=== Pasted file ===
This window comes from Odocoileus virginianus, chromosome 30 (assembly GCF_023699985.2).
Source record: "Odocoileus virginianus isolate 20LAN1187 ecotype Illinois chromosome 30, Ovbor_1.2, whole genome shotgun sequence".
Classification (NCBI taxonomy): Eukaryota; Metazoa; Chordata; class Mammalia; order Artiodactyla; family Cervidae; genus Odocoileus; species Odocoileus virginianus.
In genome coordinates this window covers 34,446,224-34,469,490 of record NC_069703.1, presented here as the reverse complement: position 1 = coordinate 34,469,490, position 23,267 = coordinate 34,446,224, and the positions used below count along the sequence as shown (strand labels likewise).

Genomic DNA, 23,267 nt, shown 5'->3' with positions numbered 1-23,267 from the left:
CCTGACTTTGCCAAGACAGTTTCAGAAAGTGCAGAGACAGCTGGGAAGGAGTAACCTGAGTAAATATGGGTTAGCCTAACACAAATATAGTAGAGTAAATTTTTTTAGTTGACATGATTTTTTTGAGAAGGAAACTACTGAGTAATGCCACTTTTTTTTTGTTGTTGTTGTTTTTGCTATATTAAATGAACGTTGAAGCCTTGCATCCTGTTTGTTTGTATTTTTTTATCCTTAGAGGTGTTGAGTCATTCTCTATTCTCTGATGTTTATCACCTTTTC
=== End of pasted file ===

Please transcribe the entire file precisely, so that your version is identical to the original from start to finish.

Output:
This window comes from Odocoileus virginianus, chromosome 30 (assembly GCF_023699985.2).
Source record: "Odocoileus virginianus isolate 20LAN1187 ecotype Illinois chromosome 30, Ovbor_1.2, whole genome shotgun sequence".
Classification (NCBI taxonomy): Eukaryota; Metazoa; Chordata; class Mammalia; order Artiodactyla; family Cervidae; genus Odocoileus; species Odocoileus virginianus.
In genome coordinates this window covers 34,446,224-34,469,490 of record NC_069703.1, presented here as the reverse complement: position 1 = coordinate 34,469,490, position 23,267 = coordinate 34,446,224, and the positions used below count along the sequence as shown (strand labels likewise).

Genomic DNA, 23,267 nt, shown 5'->3' with positions numbered 1-23,267 from the left:
CCTGACTTTGCCAAGACAGTTTCAGAAAGTGCAGAGACAGCTGGGAAGGAGTAACCTGAGTAAATATGGGTTAGCCTAACACAAATATAGTAGAGTAAATTTTTTTAGTTGACATGATTTTTTTGAGAAGGAAACTACTGAGTAATGCCACTTTTTTTTTGTTGTTGTTGTTTTTGCTATATTAAATGAACGTTGAAGCCTTGCATCCTGTTTGTTTGTATTTTTTTATCCTTAGAGGTGTTGAGTCATTCTCTATTCTCTGATGTTTATCACCTTTTC